For your weekend reading, here’s a recap of five noteworthy stories that appeared on Data Center Knowledge this past week.
Should the OpenStack Community Embrace Amazon & Google? - In an open letter to the OpenStack community,Cloudscaling co-founder and CTO Randy Bias is making the case that OpenStack must embrace other public clouds rather than set themselves up as an open alternative to the mega-clouds. If the future is hybrid, he argues, OpenStack must play with the dominant public clouds.
Equinix Testing Fuel Cell for Use in Fire Suppression – Equinix has become the latest provider to test drive the use of fuel cells, installing a 100-kilowatt system to generate energy for its FR4 data center in Frankfurt, Germany, the company said. In a new wrinkle, the demonstration system is designed to also provide fire suppression by managing the oxygen level in the room, leaving enough oxygen for staff to breathe comfortably but not enough oxygen to support a fire.
Looking Beyond Linpack: New Supercomputing Benchmark in the Works – Has the performance metric used to rank the world’s top supercomputers become dated ? With so much emphasis and funding invested in the Top500 rankings, the 20-year old Linpack benchmark has come under scrutiny, with some in the community suggesting it needs to evolve. Now even University of Tennessee professor Jack Dongarra, who helped found the Top500 list, believes it is time for a change.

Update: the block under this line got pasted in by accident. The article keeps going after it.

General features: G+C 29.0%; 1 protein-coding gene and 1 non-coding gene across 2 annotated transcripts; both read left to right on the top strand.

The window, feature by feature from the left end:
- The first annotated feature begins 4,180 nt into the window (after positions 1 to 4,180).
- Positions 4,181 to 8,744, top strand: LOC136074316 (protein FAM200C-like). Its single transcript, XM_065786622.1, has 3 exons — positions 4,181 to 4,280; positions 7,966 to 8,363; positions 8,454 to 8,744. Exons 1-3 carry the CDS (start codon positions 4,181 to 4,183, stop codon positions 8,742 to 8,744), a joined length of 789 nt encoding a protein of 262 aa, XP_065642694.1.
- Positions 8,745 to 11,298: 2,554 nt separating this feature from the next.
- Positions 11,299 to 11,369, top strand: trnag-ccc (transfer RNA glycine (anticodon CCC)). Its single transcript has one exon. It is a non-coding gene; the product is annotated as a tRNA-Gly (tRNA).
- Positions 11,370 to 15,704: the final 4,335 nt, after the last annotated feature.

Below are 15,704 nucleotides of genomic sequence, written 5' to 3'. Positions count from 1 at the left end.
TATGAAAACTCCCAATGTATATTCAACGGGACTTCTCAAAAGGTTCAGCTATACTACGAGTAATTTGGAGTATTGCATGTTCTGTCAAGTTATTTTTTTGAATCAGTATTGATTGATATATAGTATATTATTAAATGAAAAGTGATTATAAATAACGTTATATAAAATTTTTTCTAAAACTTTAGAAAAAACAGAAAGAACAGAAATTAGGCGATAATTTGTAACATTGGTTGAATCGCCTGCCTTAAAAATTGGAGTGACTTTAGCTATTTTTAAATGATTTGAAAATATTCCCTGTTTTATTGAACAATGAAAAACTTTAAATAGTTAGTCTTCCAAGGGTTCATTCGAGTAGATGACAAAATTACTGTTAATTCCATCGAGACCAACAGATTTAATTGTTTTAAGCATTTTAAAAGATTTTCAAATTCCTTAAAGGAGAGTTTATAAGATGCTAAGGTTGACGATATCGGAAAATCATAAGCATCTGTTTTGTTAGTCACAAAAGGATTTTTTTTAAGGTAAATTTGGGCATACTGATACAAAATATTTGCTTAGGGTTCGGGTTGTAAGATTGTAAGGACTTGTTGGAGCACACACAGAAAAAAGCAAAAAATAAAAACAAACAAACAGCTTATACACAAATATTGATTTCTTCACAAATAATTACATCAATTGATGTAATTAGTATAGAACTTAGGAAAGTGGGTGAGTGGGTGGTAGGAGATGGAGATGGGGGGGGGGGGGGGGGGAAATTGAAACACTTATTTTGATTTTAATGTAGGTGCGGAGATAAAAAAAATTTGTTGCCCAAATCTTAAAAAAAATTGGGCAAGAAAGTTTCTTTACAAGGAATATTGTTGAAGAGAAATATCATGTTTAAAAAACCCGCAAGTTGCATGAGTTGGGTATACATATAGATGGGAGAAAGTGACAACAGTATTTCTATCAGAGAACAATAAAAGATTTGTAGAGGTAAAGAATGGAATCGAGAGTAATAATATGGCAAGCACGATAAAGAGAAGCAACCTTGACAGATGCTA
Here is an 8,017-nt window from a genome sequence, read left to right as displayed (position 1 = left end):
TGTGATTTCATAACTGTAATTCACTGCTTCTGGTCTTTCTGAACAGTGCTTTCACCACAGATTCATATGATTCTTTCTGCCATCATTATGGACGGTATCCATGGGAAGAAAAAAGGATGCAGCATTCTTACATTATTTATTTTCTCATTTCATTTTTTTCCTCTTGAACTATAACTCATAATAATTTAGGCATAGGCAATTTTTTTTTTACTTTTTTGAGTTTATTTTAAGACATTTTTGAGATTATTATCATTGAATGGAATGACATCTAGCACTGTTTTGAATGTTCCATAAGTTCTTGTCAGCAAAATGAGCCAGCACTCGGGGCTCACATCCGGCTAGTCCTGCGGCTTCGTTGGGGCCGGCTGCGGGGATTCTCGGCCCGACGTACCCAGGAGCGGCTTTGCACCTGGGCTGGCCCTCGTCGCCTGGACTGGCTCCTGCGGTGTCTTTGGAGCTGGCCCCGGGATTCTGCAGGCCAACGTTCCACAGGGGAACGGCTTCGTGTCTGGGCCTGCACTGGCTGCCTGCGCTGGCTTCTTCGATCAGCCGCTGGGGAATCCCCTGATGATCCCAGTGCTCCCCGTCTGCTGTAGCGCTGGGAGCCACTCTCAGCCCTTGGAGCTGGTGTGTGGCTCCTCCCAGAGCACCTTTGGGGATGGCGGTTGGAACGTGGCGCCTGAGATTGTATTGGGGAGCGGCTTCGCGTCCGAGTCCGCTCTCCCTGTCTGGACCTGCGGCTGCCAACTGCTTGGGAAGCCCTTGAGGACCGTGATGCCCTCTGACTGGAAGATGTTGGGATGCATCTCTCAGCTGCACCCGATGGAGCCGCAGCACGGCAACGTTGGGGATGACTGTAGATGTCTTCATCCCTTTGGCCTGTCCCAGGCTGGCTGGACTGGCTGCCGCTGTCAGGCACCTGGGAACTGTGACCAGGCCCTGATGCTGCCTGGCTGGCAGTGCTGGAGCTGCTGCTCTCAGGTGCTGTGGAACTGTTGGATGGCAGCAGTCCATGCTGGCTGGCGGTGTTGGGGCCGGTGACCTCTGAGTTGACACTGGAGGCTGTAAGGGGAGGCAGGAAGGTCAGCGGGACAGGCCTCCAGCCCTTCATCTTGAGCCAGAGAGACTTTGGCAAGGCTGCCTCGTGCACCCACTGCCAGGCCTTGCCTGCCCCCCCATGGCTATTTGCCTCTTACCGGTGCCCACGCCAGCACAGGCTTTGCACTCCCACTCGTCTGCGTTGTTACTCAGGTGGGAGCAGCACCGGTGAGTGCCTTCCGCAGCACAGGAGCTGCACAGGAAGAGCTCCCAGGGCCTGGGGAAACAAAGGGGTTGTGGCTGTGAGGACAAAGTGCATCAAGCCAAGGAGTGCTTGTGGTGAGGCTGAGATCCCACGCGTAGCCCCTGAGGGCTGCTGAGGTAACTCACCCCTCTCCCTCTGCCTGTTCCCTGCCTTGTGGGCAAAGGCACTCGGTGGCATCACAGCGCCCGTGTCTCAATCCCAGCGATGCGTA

Facebook’s Power Footprint Growing, Moving East – Facebook’s data center energy use grew 33 percent in 2012, as the company installed tens of thousands of servers in its new company-built data centers. The growth of the company’s power usage is disclosed in the company’s latest sustainability report, which also documents the company’s move to reduce its computing footprint in Silicon Valley, even as it boosts its reliance on leased space in northern Virginia.
Harvesting Big Data: How Farm Fields Boost Data Center Demand – Those fields of crops you drive past out in the country could be generating data center demand. PureSense, which provides “irrigation intelligence” for farmers to manage and automate irrigation systems to improve crop yields, is expanding its data center to accommodate 14 terabytes of data and 4 billion data records.
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